Creatine, in doses of 5–10 g daily, should not be given as treatment for ALS because it is not effective in slowing disease progression (Level A). High-dose vitamin E should not be considered as treatment for ALS (Level B), while the equivocal evidence regarding low-dose vitamin E permits no recommendation (Level U).
The diagnosis and management of respiratory insufficiency is critical because most deaths from ALS are due to respiratory failure. Published guidelines for respiratory care were based on clinical experience, expert opinion, and observational research.1,32,33 While many questions remain unanswered, there have recently been several controlled studies that provide evidence to guide management (figure 2).
FVC is the most commonly used respiratory measurement in ALS,34 and it was a significant predictor of survival (Class III).35 FVC may be insensitive since 13/20 patients with an FVC >70% had abnormal maximal inspiratory pressure (MIP) <−60 cm (Class III).36
Nocturnal desaturations <90% for 1 cumulative minute was a more sensitive indicator of nocturnal hypoventilation than either FVC or MIP (Class III).36 FVC correlated poorly with symptoms of nocturnal hypoventilation and desaturation (Class III).37 Nocturnal oximetry correlated with survival (Class IV)38 (mean O2 saturations <93 mm Hg were associated with mean survival of 7 months vs 18 months when mean O2 saturation >93 mm Hg).
Supine FVC, although more difficult to perform, may be a better predictor of diaphragm weakness than erect FVC. FVC closely correlated with transdiaphragmatic pressure (Pdi), and a supine FVC <75% reliably predicted an abnormally low Pdi (Class III).39 Further, the difference between erect and supine FVC correlated with orthopnea (Class III).40
The sniff transdiaphragmatic pressure (sniff Pdi) detected hypercapnia (earlobe blood gas CO2 tension >6 kPa [normal <6]) with a sensitivity of 90% and a specificity of 87% (Class III).e1 Sniff nasal pressure (SNP) showed greater predictive power than either FVC or MIP. The sniff Pdi and the percent predicted SNP were both correlated with the apnea/hypopnea index on polysomnography. No test had predictive power in patients with bulbar weakness. SNP <40 cm H2O correlated with nocturnal hypoxemia (Class III).e2 When SNP was less than 30 cm, median survival was 3 months. In addition, SNP was more reliably recorded at later stages of ALS than either FVC or MIP.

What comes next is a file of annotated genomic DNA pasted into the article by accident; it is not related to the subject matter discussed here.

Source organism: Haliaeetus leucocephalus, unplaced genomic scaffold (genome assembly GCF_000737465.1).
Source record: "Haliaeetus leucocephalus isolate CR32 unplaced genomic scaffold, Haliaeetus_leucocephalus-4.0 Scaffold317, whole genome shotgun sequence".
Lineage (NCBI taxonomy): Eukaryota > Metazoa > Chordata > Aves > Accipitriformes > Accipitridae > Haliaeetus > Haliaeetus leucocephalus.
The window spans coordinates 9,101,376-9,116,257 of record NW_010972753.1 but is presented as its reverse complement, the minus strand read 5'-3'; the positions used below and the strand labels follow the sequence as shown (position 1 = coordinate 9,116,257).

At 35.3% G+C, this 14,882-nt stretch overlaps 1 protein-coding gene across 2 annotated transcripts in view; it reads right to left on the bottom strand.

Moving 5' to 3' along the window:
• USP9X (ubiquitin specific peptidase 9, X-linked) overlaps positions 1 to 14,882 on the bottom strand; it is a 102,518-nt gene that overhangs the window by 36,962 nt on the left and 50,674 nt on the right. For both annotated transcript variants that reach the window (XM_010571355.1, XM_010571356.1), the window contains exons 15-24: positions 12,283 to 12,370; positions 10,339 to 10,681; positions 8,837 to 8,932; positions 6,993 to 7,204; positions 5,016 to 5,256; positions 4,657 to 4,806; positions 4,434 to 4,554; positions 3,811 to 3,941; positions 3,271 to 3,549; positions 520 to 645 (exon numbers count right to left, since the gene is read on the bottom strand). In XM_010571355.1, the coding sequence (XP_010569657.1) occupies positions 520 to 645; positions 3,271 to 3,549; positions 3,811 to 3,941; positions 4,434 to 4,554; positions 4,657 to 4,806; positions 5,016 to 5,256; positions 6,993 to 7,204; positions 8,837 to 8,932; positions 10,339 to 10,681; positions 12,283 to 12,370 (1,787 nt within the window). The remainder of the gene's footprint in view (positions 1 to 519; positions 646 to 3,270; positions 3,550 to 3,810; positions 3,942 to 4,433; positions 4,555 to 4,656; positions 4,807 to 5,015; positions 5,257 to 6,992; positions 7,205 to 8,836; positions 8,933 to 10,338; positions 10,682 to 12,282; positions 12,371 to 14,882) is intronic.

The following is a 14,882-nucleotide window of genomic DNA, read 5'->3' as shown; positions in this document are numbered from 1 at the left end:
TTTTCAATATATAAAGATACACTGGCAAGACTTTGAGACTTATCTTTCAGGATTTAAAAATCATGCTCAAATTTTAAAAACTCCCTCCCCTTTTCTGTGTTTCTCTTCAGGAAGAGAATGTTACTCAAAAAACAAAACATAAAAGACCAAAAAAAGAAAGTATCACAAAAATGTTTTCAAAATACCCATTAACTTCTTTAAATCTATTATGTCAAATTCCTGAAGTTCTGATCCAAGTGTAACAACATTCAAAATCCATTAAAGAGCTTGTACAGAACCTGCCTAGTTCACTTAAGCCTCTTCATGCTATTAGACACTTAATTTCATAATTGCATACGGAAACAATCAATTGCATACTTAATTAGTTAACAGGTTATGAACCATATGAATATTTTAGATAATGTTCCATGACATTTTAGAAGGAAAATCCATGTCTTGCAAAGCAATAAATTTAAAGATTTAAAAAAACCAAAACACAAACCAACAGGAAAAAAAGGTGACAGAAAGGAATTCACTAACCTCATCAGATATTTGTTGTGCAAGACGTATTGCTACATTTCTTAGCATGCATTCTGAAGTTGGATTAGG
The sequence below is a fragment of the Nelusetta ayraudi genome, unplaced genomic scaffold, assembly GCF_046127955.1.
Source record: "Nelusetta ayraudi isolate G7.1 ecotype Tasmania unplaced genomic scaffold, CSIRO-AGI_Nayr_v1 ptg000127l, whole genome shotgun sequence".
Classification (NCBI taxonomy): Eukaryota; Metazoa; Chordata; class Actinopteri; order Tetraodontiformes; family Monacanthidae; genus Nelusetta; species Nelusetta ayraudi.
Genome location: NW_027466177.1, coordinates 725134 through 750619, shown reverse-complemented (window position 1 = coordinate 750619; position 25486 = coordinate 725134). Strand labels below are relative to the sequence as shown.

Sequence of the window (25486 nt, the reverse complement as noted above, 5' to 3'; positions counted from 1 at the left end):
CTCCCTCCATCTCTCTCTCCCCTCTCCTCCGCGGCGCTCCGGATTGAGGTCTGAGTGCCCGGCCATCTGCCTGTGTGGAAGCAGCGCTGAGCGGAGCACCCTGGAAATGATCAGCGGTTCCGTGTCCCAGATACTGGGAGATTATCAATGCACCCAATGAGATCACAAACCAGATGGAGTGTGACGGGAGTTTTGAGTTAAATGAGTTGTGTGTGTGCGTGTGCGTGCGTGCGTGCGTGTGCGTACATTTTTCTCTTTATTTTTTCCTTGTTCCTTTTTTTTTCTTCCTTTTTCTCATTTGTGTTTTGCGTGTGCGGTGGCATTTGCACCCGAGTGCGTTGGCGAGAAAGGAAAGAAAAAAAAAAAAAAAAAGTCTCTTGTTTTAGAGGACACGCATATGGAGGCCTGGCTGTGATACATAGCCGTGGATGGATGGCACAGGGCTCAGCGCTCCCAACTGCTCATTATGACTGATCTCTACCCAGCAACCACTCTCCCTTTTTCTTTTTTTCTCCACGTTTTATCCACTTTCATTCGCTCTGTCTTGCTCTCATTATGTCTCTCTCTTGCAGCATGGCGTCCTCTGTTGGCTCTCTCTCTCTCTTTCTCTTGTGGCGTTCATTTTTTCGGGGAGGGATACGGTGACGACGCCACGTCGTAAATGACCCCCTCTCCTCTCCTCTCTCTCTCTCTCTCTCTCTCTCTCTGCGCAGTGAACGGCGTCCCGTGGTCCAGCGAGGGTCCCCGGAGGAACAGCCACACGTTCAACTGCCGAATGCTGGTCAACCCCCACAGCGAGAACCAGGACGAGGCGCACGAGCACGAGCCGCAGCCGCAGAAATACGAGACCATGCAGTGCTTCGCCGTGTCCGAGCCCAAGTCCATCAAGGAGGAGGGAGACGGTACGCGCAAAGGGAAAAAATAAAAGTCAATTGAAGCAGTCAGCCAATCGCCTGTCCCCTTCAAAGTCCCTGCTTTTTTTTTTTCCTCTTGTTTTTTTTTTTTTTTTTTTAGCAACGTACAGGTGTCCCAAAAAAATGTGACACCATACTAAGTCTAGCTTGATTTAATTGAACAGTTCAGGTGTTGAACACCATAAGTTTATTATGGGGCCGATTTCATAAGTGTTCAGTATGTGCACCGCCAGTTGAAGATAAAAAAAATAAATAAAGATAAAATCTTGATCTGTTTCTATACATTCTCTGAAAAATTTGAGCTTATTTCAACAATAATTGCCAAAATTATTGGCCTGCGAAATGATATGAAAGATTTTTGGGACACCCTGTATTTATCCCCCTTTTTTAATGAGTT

Elevated bicarbonate and low serum chloride correlated with respiratory symptoms and were predictive of death within 5 months in 8/10 patients (Class III).e3 Bach et al. (Class III)e4 showed that tracheostomy or death was highly likely within 2 months of a decrease in daytime SpO2 <95% that could not be corrected by noninvasive ventilation (NIV).
The peak cough expiratory flow (PCEF) remains the most widely used measure of cough effectiveness. Patients with a mean PCEF above 337 L/min had a significantly greater chance of being alive at 18 months (Class III).e5
In a randomized controlled study, patients using NIV experienced a median survival benefit of 205 days (Class I).2 NIV was initiated based on orthopnea with an MIP <−60 cm or symptomatic hypercapnia. No survival benefit was seen in patients with poor bulbar function.
“Early” intervention with NIV (nocturnal oximetry demonstrating >15 desaturation events/hour) resulted in 11 months longer survival compared to controls, with some beneficial effect in bulbar patients (Class III).e6 Patients who used NIV >4 hours/day survived 7 months longer than patients using the device <4 hours/day (Class III).e7